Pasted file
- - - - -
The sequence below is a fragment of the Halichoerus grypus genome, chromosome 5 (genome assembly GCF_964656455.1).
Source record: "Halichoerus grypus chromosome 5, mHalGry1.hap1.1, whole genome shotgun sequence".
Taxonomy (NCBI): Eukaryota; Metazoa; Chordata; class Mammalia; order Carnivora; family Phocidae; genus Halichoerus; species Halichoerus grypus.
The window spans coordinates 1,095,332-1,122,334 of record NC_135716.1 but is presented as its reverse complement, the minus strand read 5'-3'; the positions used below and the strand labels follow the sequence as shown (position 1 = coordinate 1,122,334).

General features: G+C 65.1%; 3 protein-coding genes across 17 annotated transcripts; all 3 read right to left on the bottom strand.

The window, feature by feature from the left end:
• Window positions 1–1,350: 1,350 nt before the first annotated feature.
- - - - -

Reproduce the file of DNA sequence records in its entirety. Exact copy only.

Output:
The sequence below is a fragment of the Halichoerus grypus genome, chromosome 5 (genome assembly GCF_964656455.1).
Source record: "Halichoerus grypus chromosome 5, mHalGry1.hap1.1, whole genome shotgun sequence".
Taxonomy (NCBI): Eukaryota; Metazoa; Chordata; class Mammalia; order Carnivora; family Phocidae; genus Halichoerus; species Halichoerus grypus.
The window spans coordinates 1,095,332-1,122,334 of record NC_135716.1 but is presented as its reverse complement, the minus strand read 5'-3'; the positions used below and the strand labels follow the sequence as shown (position 1 = coordinate 1,122,334).

General features: G+C 65.1%; 3 protein-coding genes across 17 annotated transcripts; all 3 read right to left on the bottom strand.

The window, feature by feature from the left end:
• Window positions 1–1,350: 1,350 nt before the first annotated feature.